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Moors in Spain

When Black Men Ruled the World: 8 Things The Moors Brought to Europe


African studies and the importance of learning our history and heritage

Lucas Amuri

March 02, 2015

I left Legon 40 years ago and have been asking students whether they found this course (African Studies) useful and/or interesting but most said no.


After a working life and being exposed to the world, with 63 countries visited, I have come to understand the rationale of the course and how to make it interesting.

The rational is that we cannot really develop if our development is not anchored in our own heritage i.e history, culture, values etc etc. I learned from an educator that the word for this is 'nostrification' or as one local politician would put it 'domestication'. Apparently the Germans and Japanese did same. Now how would Africans do this?


I believe it is by getting to know their history from antiquity if not from 1,750,000 years ago when Zijanthropus Boisie was discovered in East-Central Africa (the Biblical garden Eden) but at least from 10,000 or 6000 BC with the latter date being almost when Pharaonic Egypt or Kimit, as they themselves called it, started and records were kept.


The idea is to find out what made our ancestors able to create the best civilization known to man at the time and how to reclaim those values for our development henceforth.


 The way to make the course more interesting is to show how for almost every subject around today, the ancient Africans contributed something to the way it is being taught at present  -  from the ancient Egyptian Mystery System or science to educational system.


 Another way is to mention iconic world figures and landmarks and show their African origins.


For example most of us read Aesop's tales but how many know who Aesop was. We assume he was Greek but that is not the case. That was the name the ancient Greeks gave to him when he went to spend a few months with them, told them the stories which they recorded and passed on.


Aesop was actually an Ethiopian called Lochman.


Graduating doctors swear the Hippocratic oath in which mention is made of Aescalapius and one could ask how many Africans know who this is? There again it could be assumed he was Greek but in fact he was an African ( ancient Egyptian multi-genius) called Imhotep who was considered the God of medicine and even Hippocrates considered the father or medicine deferred to him.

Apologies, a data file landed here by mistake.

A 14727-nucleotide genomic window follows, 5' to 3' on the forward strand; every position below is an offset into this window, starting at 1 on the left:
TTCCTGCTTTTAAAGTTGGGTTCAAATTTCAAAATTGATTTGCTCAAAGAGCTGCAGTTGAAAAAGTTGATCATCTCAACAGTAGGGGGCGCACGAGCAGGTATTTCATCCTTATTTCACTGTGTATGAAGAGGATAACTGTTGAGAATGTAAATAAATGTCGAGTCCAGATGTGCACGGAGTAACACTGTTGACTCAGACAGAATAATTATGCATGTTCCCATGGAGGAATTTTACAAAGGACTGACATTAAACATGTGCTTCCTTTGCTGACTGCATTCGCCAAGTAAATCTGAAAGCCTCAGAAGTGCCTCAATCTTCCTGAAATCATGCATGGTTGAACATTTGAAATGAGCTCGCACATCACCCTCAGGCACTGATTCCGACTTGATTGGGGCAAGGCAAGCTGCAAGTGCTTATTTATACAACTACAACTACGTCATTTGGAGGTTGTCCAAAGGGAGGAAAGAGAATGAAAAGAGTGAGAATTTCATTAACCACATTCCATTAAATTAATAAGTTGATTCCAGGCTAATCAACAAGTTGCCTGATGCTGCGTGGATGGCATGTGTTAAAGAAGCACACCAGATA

One more example from ancient Egypt is the Christian religion and Bible which seems to have lots of elements from the Osirian drama, the Book of the Dead, the Coffin text etc. The Ten Commandments look like a distillation of the 147 negative
confessions of the ancient Egyptians.


Another example, who is Gibraltar named after ? It is General Tarikh Ziyad, the Moor or African who led the Moorish (Africans + Arab) troops to conquer Spain in 711 AD and occupied it for 774 years. Djabal Tarikh or Rock of Tarikh leads to Gibraltar. It is during the occupation of Spain by Africans or Moors that much of the knowledge of the ancient Egyptian civilization which had been translated into Greek and Arabic was now translated into Latin for onward transmission to the rest of Europe.


Going eastward. one might ask who the Ganges river is named after? It is after an Ethiopian General who led troops into conquering that part of India at the time. Etc, etc. one can go on and on about the African presence in world history from ancient times through to the modern era.


Lucas Amuri

March 02, 2015


Publisher's note: 

The article was prompted by a student at University of Ghana who wrote to the writer the following:

"My name is Caleb amprofi.. a student of the university of Ghana.. African studies is a very interesting required course over here. Basically during first three weeks we all learn the same thing.. gender and development and afterwards we are divided.. we study what we choose individually.. I chose African art it's philosophy and criticism.. it was very difficult.. we were taught very unusual things and things that don't really matter .. I personally forced myself to learn just because of the exam. Ancient artifacts.. how to identify them amongst others. It was interesting but not really useful. Thank you


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